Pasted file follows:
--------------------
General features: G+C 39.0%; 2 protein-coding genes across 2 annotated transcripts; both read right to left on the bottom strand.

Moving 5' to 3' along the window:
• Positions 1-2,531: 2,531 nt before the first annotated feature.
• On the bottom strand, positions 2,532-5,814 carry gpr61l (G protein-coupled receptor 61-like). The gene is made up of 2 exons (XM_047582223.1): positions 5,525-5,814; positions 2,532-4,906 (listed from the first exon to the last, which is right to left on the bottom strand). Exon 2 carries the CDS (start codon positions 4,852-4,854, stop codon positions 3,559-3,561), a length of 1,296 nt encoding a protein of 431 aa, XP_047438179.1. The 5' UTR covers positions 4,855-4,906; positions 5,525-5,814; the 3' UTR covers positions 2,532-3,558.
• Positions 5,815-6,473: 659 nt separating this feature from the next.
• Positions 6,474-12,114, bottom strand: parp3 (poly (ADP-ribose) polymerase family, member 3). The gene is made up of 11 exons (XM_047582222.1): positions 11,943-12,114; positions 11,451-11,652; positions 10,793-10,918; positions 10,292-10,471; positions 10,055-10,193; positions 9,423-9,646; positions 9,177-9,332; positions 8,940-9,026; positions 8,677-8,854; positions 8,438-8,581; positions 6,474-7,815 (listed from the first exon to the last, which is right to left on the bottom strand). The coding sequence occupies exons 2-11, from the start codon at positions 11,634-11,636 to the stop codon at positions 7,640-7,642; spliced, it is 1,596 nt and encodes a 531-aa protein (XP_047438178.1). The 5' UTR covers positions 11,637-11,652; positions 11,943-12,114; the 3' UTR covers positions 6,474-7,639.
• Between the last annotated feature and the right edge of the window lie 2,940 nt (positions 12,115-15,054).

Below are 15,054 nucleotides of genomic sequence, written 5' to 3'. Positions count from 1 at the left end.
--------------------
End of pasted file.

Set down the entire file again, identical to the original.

General features: G+C 39.0%; 2 protein-coding genes across 2 annotated transcripts; both read right to left on the bottom strand.

Moving 5' to 3' along the window:
• Positions 1-2,531: 2,531 nt before the first annotated feature.
• On the bottom strand, positions 2,532-5,814 carry gpr61l (G protein-coupled receptor 61-like). The gene is made up of 2 exons (XM_047582223.1): positions 5,525-5,814; positions 2,532-4,906 (listed from the first exon to the last, which is right to left on the bottom strand). Exon 2 carries the CDS (start codon positions 4,852-4,854, stop codon positions 3,559-3,561), a length of 1,296 nt encoding a protein of 431 aa, XP_047438179.1. The 5' UTR covers positions 4,855-4,906; positions 5,525-5,814; the 3' UTR covers positions 2,532-3,558.
• Positions 5,815-6,473: 659 nt separating this feature from the next.
• Positions 6,474-12,114, bottom strand: parp3 (poly (ADP-ribose) polymerase family, member 3). The gene is made up of 11 exons (XM_047582222.1): positions 11,943-12,114; positions 11,451-11,652; positions 10,793-10,918; positions 10,292-10,471; positions 10,055-10,193; positions 9,423-9,646; positions 9,177-9,332; positions 8,940-9,026; positions 8,677-8,854; positions 8,438-8,581; positions 6,474-7,815 (listed from the first exon to the last, which is right to left on the bottom strand). The coding sequence occupies exons 2-11, from the start codon at positions 11,634-11,636 to the stop codon at positions 7,640-7,642; spliced, it is 1,596 nt and encodes a 531-aa protein (XP_047438178.1). The 5' UTR covers positions 11,637-11,652; positions 11,943-12,114; the 3' UTR covers positions 6,474-7,639.
• Between the last annotated feature and the right edge of the window lie 2,940 nt (positions 12,115-15,054).

Below are 15,054 nucleotides of genomic sequence, written 5' to 3'. Positions count from 1 at the left end.